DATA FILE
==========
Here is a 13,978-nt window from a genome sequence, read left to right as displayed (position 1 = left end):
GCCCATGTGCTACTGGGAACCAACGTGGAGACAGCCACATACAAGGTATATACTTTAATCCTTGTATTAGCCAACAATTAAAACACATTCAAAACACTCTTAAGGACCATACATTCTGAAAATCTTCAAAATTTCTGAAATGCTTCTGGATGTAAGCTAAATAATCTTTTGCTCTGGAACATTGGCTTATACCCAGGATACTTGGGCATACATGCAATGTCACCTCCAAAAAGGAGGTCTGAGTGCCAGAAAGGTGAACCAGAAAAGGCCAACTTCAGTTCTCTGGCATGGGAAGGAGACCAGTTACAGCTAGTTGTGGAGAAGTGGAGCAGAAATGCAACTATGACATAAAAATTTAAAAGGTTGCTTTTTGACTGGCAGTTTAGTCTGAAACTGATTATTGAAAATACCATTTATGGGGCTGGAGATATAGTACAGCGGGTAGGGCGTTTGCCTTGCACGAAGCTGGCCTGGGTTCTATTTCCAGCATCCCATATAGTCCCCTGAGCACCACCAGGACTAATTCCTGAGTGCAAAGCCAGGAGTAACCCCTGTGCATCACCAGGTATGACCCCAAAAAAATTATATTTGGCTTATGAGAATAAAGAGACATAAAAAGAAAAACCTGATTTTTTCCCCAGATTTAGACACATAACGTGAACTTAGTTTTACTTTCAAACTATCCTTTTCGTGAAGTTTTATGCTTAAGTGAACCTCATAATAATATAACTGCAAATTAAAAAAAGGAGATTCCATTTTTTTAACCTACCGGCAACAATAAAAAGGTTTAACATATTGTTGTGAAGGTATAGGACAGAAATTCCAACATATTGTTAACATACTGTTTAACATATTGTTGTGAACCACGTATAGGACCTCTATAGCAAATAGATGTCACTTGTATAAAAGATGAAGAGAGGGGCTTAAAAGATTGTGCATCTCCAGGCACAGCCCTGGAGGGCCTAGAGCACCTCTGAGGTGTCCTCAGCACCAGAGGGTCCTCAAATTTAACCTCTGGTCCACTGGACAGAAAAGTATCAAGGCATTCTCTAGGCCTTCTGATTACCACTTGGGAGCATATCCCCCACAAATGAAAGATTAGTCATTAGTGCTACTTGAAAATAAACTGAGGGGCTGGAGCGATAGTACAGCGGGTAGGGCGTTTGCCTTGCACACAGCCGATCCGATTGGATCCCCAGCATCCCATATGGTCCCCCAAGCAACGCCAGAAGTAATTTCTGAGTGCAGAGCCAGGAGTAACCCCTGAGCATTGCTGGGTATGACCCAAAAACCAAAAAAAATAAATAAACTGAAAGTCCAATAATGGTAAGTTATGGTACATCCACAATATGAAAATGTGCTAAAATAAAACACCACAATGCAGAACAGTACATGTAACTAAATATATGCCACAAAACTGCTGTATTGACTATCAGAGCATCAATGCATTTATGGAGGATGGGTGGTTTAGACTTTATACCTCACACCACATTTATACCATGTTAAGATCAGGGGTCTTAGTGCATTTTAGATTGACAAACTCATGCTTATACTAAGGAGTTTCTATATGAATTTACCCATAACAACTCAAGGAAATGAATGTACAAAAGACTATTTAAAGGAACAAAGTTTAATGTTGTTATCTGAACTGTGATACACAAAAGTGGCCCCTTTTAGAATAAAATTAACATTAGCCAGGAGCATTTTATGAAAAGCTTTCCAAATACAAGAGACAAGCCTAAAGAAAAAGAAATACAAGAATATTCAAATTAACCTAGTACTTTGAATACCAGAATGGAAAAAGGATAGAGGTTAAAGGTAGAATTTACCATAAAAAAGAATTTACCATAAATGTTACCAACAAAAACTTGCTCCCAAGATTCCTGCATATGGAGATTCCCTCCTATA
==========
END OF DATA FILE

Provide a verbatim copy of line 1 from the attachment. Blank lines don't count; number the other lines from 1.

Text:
Here is a 13,978-nt window from a genome sequence, read left to right as displayed (position 1 = left end):